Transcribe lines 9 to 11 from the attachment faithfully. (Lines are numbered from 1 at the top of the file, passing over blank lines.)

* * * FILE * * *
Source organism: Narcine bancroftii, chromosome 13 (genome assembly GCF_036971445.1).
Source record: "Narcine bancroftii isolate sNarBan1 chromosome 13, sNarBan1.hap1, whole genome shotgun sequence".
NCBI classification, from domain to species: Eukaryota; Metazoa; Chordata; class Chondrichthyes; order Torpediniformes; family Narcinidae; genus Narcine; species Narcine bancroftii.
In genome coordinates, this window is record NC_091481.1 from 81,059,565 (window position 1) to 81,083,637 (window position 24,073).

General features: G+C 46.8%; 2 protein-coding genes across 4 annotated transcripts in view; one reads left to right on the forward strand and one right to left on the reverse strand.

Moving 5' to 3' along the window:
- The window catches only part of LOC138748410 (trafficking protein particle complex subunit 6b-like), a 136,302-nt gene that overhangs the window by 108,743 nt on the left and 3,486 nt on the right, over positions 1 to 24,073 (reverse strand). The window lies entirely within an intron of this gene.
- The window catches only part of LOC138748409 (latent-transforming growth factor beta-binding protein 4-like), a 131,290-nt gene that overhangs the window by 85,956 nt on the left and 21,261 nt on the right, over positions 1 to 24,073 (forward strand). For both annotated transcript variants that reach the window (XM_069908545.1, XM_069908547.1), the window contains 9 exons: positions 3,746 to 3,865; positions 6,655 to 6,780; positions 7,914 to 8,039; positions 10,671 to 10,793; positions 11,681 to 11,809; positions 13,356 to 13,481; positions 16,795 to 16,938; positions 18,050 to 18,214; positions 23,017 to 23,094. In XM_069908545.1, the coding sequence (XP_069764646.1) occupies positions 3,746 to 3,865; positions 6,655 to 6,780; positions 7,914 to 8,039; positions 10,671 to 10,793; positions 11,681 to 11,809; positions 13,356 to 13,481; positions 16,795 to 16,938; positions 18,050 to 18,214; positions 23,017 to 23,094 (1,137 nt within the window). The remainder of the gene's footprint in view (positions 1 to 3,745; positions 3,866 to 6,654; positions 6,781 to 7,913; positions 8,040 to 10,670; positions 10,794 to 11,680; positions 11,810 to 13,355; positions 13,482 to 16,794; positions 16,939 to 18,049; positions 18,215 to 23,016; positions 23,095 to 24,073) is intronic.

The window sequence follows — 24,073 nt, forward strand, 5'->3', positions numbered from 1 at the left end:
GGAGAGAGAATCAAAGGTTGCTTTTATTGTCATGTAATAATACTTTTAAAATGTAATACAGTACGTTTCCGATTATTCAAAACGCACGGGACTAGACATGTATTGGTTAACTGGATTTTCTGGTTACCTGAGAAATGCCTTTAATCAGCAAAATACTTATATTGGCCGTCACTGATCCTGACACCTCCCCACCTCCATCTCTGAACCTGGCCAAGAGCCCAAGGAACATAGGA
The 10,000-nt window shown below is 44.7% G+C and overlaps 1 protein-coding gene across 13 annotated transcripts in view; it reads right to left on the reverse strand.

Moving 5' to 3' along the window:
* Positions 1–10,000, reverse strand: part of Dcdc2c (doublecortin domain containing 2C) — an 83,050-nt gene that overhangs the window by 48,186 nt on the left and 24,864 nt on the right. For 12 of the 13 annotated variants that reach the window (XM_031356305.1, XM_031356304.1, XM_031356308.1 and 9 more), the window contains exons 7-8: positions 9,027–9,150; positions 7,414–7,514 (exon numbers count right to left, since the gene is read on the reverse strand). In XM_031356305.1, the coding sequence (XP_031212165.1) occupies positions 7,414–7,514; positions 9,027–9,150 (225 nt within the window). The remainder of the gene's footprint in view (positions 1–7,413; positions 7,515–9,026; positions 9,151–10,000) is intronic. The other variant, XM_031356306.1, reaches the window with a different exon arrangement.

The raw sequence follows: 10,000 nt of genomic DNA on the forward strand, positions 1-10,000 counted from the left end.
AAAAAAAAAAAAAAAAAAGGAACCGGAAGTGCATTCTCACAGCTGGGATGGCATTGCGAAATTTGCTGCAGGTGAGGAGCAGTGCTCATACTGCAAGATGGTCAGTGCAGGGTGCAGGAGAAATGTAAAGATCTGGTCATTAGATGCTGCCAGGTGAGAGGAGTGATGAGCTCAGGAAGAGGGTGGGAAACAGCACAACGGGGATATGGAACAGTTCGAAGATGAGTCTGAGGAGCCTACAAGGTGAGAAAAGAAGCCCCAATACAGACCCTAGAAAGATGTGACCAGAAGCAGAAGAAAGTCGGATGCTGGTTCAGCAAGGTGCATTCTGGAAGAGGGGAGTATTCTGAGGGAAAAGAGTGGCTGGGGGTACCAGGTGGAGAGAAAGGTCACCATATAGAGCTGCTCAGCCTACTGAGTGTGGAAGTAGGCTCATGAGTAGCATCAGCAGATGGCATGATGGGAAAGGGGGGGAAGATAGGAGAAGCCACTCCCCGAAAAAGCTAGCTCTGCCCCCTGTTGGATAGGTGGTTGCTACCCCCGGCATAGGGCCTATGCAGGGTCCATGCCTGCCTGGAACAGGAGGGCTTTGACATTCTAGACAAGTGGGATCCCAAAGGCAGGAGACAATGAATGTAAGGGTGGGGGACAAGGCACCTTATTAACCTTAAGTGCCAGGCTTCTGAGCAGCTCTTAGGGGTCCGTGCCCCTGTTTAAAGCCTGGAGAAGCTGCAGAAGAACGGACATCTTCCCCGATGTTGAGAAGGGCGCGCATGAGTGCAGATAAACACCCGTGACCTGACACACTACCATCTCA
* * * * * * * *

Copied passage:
The window sequence follows — 24,073 nt, forward strand, 5'->3', positions numbered from 1 at the left end:
GGAGAGAGAATCAAAGGTTGCTTTTATTGTCATGTAATAATACTTTTAAAATGTAATACAGTACGTTTCCGATTATTCAAAACGCACGGGACTAGACATGTATTGGTTAACTGGATTTTCTGGTTACCTGAGAAATGCCTTTAATCAGCAAAATACTTATATTGGCCGTCACTGATCCTGACACCTCCCCACCTCCATCTCTGAACCTGGCCAAGAGCCCAAGGAACATAGGA
The 10,000-nt window shown below is 44.7% G+C and overlaps 1 protein-coding gene across 13 annotated transcripts in view; it reads right to left on the reverse strand.